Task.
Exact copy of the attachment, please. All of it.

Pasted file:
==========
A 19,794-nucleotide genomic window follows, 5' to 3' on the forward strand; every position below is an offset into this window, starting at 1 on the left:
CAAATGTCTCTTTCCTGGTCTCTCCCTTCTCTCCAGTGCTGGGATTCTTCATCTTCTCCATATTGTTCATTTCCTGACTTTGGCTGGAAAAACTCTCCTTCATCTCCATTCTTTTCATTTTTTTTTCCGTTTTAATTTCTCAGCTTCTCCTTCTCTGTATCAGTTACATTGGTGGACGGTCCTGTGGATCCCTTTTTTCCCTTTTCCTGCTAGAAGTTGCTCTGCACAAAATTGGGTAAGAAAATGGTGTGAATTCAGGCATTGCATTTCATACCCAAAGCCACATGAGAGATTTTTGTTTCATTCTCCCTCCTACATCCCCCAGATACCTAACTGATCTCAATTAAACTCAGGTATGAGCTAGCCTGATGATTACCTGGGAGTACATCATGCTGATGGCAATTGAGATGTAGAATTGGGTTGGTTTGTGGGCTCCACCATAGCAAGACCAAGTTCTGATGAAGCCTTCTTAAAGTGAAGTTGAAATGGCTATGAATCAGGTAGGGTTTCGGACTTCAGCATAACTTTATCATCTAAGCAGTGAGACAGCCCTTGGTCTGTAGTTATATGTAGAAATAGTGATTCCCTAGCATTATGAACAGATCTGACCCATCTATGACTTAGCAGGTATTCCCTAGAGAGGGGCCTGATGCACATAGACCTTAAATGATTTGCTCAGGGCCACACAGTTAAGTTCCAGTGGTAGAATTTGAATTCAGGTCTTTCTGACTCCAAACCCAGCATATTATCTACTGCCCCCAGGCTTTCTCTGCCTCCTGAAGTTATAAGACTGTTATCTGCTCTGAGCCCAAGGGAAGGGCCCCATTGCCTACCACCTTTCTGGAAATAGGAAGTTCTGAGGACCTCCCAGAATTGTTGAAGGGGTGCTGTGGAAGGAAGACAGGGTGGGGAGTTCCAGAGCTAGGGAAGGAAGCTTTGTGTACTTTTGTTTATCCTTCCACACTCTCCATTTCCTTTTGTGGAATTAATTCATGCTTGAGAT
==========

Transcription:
A 19,794-nucleotide genomic window follows, 5' to 3' on the forward strand; every position below is an offset into this window, starting at 1 on the left:
CAAATGTCTCTTTCCTGGTCTCTCCCTTCTCTCCAGTGCTGGGATTCTTCATCTTCTCCATATTGTTCATTTCCTGACTTTGGCTGGAAAAACTCTCCTTCATCTCCATTCTTTTCATTTTTTTTTCCGTTTTAATTTCTCAGCTTCTCCTTCTCTGTATCAGTTACATTGGTGGACGGTCCTGTGGATCCCTTTTTTCCCTTTTCCTGCTAGAAGTTGCTCTGCACAAAATTGGGTAAGAAAATGGTGTGAATTCAGGCATTGCATTTCATACCCAAAGCCACATGAGAGATTTTTGTTTCATTCTCCCTCCTACATCCCCCAGATACCTAACTGATCTCAATTAAACTCAGGTATGAGCTAGCCTGATGATTACCTGGGAGTACATCATGCTGATGGCAATTGAGATGTAGAATTGGGTTGGTTTGTGGGCTCCACCATAGCAAGACCAAGTTCTGATGAAGCCTTCTTAAAGTGAAGTTGAAATGGCTATGAATCAGGTAGGGTTTCGGACTTCAGCATAACTTTATCATCTAAGCAGTGAGACAGCCCTTGGTCTGTAGTTATATGTAGAAATAGTGATTCCCTAGCATTATGAACAGATCTGACCCATCTATGACTTAGCAGGTATTCCCTAGAGAGGGGCCTGATGCACATAGACCTTAAATGATTTGCTCAGGGCCACACAGTTAAGTTCCAGTGGTAGAATTTGAATTCAGGTCTTTCTGACTCCAAACCCAGCATATTATCTACTGCCCCCAGGCTTTCTCTGCCTCCTGAAGTTATAAGACTGTTATCTGCTCTGAGCCCAAGGGAAGGGCCCCATTGCCTACCACCTTTCTGGAAATAGGAAGTTCTGAGGACCTCCCAGAATTGTTGAAGGGGTGCTGTGGAAGGAAGACAGGGTGGGGAGTTCCAGAGCTAGGGAAGGAAGCTTTGTGTACTTTTGTTTATCCTTCCACACTCTCCATTTCCTTTTGTGGAATTAATTCATGCTTGAGAT